There is merely a requirement that everyone should be asked to take the oath. However, the phrase that follows the oath reads:


    "and no other affirmation or oath shall be required of members of the Scottish Parliament."

In other words, that oath is "required". There seems to be a contradiction between the two halves of the amendment.

It strikes me as extraordinary that an oath should be required to be put to Members of the Scottish Parliament, but that they should not be required to take it. What is the purpose of an oath? It is similar to the purpose of a creed. If one goes to church and says the creed, one expresses one's identity and membership of that institution. If one cannot say the creed, one by definition excludes oneself from the Church.

8.30 pm

By specifying an oath for Members of the Scottish Parliament, we are asking them to subscribe to fundamental propositions inherent in the nature of that Parliament. If they cannot do that, they will disqualify themselves, just as hon. Members who refuse to take the oath in the House disqualify themselves from sitting here. They are unable to subscribe to the fundamental consensus that underpins this institution. I fail to see why that should be different in Scotland.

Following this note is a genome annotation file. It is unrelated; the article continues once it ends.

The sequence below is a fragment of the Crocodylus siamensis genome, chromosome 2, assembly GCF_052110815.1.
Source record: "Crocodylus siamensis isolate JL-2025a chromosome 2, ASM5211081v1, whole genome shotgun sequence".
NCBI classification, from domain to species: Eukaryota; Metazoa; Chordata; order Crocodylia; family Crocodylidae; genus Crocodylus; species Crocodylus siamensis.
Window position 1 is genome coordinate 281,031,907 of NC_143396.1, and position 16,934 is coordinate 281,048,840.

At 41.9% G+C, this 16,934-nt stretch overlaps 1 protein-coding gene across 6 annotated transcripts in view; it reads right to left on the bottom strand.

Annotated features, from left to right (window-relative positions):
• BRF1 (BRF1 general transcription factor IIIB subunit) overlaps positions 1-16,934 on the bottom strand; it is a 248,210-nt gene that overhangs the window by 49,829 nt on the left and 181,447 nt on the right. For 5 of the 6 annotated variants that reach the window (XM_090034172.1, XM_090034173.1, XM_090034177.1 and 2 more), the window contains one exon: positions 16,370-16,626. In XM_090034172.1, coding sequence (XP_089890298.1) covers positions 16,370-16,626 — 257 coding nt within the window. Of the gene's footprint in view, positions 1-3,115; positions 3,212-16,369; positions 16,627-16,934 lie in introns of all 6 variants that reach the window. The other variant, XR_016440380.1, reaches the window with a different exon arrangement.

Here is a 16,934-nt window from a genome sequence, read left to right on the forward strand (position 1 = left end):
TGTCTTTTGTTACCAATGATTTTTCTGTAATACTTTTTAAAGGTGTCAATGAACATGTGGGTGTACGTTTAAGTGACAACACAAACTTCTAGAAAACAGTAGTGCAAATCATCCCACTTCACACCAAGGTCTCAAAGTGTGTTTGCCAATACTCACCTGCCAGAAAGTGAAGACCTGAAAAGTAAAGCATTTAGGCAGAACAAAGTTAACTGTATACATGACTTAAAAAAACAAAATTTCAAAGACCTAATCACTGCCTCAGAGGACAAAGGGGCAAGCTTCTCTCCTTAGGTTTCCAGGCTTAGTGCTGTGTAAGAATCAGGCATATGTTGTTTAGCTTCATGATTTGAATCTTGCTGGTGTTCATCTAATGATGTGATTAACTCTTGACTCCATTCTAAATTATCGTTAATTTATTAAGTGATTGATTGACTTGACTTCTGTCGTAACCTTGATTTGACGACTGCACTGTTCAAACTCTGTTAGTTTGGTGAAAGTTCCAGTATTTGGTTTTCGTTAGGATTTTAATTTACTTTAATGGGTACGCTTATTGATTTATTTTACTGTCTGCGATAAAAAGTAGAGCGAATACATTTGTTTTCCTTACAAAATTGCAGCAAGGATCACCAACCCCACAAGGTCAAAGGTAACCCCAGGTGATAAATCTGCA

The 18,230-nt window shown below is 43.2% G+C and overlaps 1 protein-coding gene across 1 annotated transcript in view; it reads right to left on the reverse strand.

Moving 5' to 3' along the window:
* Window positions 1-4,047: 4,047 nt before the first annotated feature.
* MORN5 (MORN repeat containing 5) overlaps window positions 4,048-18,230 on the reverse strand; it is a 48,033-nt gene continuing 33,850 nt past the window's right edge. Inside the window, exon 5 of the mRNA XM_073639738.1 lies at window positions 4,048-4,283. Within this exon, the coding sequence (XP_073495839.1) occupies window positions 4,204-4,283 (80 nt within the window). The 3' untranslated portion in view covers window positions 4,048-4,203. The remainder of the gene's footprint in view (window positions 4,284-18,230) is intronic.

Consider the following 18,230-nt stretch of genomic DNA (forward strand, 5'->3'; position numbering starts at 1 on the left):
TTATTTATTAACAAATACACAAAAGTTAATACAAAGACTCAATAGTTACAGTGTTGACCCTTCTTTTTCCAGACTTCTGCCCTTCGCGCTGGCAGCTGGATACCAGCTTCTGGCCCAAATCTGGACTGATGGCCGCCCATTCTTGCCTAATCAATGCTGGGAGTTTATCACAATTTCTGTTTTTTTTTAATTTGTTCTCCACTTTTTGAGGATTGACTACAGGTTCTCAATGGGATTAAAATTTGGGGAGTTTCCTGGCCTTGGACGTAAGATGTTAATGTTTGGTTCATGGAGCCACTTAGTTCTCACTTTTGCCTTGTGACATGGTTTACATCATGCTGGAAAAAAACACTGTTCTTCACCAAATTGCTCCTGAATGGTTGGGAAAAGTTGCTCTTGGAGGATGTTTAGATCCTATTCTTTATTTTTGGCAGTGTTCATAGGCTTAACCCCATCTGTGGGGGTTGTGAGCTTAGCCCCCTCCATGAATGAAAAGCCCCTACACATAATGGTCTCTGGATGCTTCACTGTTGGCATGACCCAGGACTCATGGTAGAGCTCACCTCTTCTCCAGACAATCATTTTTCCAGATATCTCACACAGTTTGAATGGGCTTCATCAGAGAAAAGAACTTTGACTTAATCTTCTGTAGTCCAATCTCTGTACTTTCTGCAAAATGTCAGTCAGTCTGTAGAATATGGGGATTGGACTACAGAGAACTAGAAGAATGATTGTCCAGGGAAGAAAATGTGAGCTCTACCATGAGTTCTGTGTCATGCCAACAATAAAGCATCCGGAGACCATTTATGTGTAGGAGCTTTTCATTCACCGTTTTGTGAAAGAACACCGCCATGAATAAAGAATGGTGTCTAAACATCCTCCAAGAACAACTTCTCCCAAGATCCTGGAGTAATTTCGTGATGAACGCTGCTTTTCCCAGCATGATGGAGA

I will go further. To put a proposition to Members of the Scottish Parliament that is fundamentally different from the one put to hon. Members here would be most

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unsatisfactory. The Bill was put to us on the basis that we would remain a united kingdom. The Bill was supposed to protect the Union. As far as I am concerned,nothing could be more symbolic of the Union than the fact that the two Parliaments would remain united under the Crown, which would be symbolised by having Members of both Parliaments take the same oath.